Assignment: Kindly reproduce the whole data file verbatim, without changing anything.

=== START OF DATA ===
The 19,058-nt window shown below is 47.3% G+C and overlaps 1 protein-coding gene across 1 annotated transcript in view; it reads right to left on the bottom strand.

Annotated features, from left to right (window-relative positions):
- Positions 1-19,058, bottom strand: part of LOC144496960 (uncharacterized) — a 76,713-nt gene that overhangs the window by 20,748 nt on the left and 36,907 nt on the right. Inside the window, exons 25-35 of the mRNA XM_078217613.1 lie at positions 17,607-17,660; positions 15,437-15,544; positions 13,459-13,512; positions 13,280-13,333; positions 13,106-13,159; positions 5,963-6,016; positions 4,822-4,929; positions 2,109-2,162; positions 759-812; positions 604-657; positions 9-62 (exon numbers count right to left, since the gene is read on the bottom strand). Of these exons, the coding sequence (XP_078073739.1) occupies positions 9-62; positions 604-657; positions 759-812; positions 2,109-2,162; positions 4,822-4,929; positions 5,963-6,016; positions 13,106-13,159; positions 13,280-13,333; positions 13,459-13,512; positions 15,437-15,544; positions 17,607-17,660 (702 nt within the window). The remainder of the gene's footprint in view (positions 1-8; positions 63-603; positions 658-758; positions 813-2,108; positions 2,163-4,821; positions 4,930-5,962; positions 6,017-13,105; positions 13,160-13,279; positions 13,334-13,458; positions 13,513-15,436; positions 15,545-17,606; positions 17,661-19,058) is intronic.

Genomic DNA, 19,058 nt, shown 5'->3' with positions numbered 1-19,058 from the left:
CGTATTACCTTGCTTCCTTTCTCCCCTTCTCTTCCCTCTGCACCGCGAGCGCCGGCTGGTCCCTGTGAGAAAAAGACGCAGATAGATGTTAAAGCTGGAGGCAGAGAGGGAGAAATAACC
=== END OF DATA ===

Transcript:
The 19,058-nt window shown below is 47.3% G+C and overlaps 1 protein-coding gene across 1 annotated transcript in view; it reads right to left on the bottom strand.

Annotated features, from left to right (window-relative positions):
- Positions 1-19,058, bottom strand: part of LOC144496960 (uncharacterized) — a 76,713-nt gene that overhangs the window by 20,748 nt on the left and 36,907 nt on the right. Inside the window, exons 25-35 of the mRNA XM_078217613.1 lie at positions 17,607-17,660; positions 15,437-15,544; positions 13,459-13,512; positions 13,280-13,333; positions 13,106-13,159; positions 5,963-6,016; positions 4,822-4,929; positions 2,109-2,162; positions 759-812; positions 604-657; positions 9-62 (exon numbers count right to left, since the gene is read on the bottom strand). Of these exons, the coding sequence (XP_078073739.1) occupies positions 9-62; positions 604-657; positions 759-812; positions 2,109-2,162; positions 4,822-4,929; positions 5,963-6,016; positions 13,106-13,159; positions 13,280-13,333; positions 13,459-13,512; positions 15,437-15,544; positions 17,607-17,660 (702 nt within the window). The remainder of the gene's footprint in view (positions 1-8; positions 63-603; positions 658-758; positions 813-2,108; positions 2,163-4,821; positions 4,930-5,962; positions 6,017-13,105; positions 13,160-13,279; positions 13,334-13,458; positions 13,513-15,436; positions 15,545-17,606; positions 17,661-19,058) is intronic.

Genomic DNA, 19,058 nt, shown 5'->3' with positions numbered 1-19,058 from the left:
CGTATTACCTTGCTTCCTTTCTCCCCTTCTCTTCCCTCTGCACCGCGAGCGCCGGCTGGTCCCTGTGAGAAAAAGACGCAGATAGATGTTAAAGCTGGAGGCAGAGAGGGAGAAATAACC